It doesn’t take a rocket scientist to figure out why derelict properties are a bad thing.  One house can bring down an entire block, and then the whole street, and then a community.  Like a set of dominos, the broken window syndrome happens when we stop caring about things like trash and blight, and worry about only the “big” issues like drug dealing.  They go hand in hand.

You have a seemingly normal block on a residential street in any neighborhood across this city.  One of the homes is vacant, yet looks tidy from the outside.  One day, a window is broken.  The window stays broken, because the owner either doesn’t know about it or doesn’t care enough to fix it.  Trash starts to pile up around the house, because again — the owner either doesn’t know about it or doesn’t care.

A few weeks later, another window is broken, and the neighbors start to complain.  “It’s an eyesore!”  “Someone needs to do something about that window and that trash!”  A few neighbors call 311, and still nothing happens for a few more weeks.  The owner is finally cited, he comes out to the house, boards up the windows and moves on.  He’s had it — there’s nothing that can be done about the house.  The housing market is on a decline, he’ll never get back what he paid for it, and “those people deserve whatever they have coming to them, what were they thinking moving into a neighborhood like that anyway?”

A month later, addicts break into the house.  It’s winter now, and they need a place to stay.  The place is completely stripped of anything of value, what with the broken windows.  Anything that wasn’t bolted to the floor was stripped out as soon as someone pried the nails from the boarded-up windows.  The addicts are only looking for a way to get out of the cold and the damp, a hidden place to do their drugs and forget their troubles, if only for a short while.  The neighbor across the street sees the addicts come and go, and she’s beginning to notice some dealers loitering on the corner.  “Hm.  Didn’t used to see stuff like that on this block”, she says to herself. “Damn shame to see the neighborhood going down.”  She calls the police and attends a couple of neighborhood association meetings, but nothing happens until one night, the house catches on fire.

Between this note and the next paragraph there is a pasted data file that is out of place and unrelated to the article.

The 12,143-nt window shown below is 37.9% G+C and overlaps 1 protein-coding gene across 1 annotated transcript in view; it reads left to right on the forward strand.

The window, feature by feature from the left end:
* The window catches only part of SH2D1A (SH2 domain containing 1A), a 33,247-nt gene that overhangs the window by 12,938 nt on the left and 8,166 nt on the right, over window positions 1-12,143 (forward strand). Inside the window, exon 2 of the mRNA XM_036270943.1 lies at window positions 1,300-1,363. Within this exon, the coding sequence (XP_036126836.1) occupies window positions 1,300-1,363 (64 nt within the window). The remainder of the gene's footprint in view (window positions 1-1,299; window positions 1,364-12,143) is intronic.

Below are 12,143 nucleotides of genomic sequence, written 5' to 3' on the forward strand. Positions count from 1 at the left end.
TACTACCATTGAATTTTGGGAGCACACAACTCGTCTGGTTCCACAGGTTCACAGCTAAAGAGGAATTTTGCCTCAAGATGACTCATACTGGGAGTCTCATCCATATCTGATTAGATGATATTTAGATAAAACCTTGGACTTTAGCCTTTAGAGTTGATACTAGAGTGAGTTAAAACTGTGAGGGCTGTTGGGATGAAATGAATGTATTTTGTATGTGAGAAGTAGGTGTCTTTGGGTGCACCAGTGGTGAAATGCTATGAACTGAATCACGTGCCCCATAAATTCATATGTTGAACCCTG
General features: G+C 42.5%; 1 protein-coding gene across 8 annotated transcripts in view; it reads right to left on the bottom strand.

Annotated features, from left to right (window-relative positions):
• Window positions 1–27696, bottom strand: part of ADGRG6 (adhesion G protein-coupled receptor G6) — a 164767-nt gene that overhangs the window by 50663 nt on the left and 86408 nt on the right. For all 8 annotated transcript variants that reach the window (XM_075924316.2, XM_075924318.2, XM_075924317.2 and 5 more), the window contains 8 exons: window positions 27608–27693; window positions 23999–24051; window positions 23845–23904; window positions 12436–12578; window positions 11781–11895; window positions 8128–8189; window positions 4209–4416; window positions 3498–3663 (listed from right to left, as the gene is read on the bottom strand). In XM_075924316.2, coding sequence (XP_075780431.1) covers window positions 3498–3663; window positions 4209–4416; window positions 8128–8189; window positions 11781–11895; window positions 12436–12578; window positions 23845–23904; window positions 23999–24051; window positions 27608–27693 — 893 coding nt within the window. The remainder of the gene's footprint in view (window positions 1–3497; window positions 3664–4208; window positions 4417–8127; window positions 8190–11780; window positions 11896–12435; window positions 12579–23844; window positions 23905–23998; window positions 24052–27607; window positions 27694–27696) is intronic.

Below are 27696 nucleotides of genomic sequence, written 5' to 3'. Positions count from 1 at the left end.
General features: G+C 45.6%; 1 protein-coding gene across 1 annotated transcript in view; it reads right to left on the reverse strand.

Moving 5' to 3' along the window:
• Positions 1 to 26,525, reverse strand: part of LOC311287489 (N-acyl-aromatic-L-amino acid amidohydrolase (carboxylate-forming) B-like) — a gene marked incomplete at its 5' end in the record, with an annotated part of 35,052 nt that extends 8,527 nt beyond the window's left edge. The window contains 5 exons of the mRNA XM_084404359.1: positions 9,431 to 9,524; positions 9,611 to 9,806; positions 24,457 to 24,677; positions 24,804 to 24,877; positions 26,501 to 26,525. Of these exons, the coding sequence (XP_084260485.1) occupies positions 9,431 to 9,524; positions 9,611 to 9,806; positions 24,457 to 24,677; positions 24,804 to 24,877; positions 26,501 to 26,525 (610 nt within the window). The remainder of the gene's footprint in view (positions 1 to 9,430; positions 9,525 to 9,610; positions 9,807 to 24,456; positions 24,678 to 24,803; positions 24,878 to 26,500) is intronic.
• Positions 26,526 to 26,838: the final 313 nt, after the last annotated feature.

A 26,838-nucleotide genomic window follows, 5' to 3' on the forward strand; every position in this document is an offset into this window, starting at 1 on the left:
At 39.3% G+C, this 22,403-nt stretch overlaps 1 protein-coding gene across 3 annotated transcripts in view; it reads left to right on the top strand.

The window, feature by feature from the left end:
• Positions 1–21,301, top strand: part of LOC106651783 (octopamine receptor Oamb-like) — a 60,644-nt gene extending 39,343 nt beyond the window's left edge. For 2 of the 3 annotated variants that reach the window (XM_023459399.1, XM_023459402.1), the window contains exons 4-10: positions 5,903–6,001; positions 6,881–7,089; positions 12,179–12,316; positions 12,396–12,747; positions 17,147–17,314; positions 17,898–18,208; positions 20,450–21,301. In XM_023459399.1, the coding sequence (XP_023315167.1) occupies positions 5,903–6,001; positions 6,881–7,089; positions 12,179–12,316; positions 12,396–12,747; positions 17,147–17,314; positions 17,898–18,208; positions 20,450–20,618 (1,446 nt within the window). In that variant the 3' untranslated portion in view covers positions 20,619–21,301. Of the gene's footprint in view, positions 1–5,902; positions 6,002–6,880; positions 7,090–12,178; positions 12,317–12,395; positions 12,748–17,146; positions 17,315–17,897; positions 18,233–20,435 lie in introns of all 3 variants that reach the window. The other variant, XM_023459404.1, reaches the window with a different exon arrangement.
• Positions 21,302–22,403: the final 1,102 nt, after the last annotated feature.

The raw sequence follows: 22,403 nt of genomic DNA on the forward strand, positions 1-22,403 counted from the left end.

The addicts were using candles to cook their dope, and to stay warm.  One of them knocked over a candle, and it ignited some of the trash that was scattered about the floor.  Thankfully, the addicts managed to escape alive, but the house is now in full blaze, and it’s threatening to take over the two houses attached to it.  The fire trucks come, the police arrives, but it’s too late to save the houses.  The original subject of this tale is completely gutted, and the two next to it have been deemed unsafe by the Fire Inspector.  The people living in those two houses have to leave immediately, and they’ve lost most of their possessions.  A total of three adults, five children, and two pets suddenly have nowhere to go.

The lady across the street thinks to herself “The neighborhood is changing, and not for the better.”  She calls a realtor.  She lists her house.  She is surprised to hear that her neighborhood is being described as “Hot Hot Hot!” and wonders if the realtor is being ironic.  The drug dealers are happy because they now have a place to send their customers, and they set up shop on each corner.  The owners of the burned-out houses take the insurance money and buy homes in another neighborhood.  They don’t want to fix their houses, because the drug dealers are running the show now.  Propery crimes have gone up dramatically in just a short time…maybe a year or two, because addicts tend to steal when they need money, and the drug dealers on this street won’t extend credit.  The lady who used to live across the street is glad she got out when she did, otherwise who knows what would have become of her?

The man who owned the house that started all of this doesn’t care.  He didn’t live in the neighborhood anyway, the property was just an investment.  A way to cash in on the housing “boom” which went bust.  He took a loss on his taxes and washed his hands of the ordeal.  Most of the other houses on the block are now for sale, some are now vacant.  With broken windows.  And so the cycle continues.

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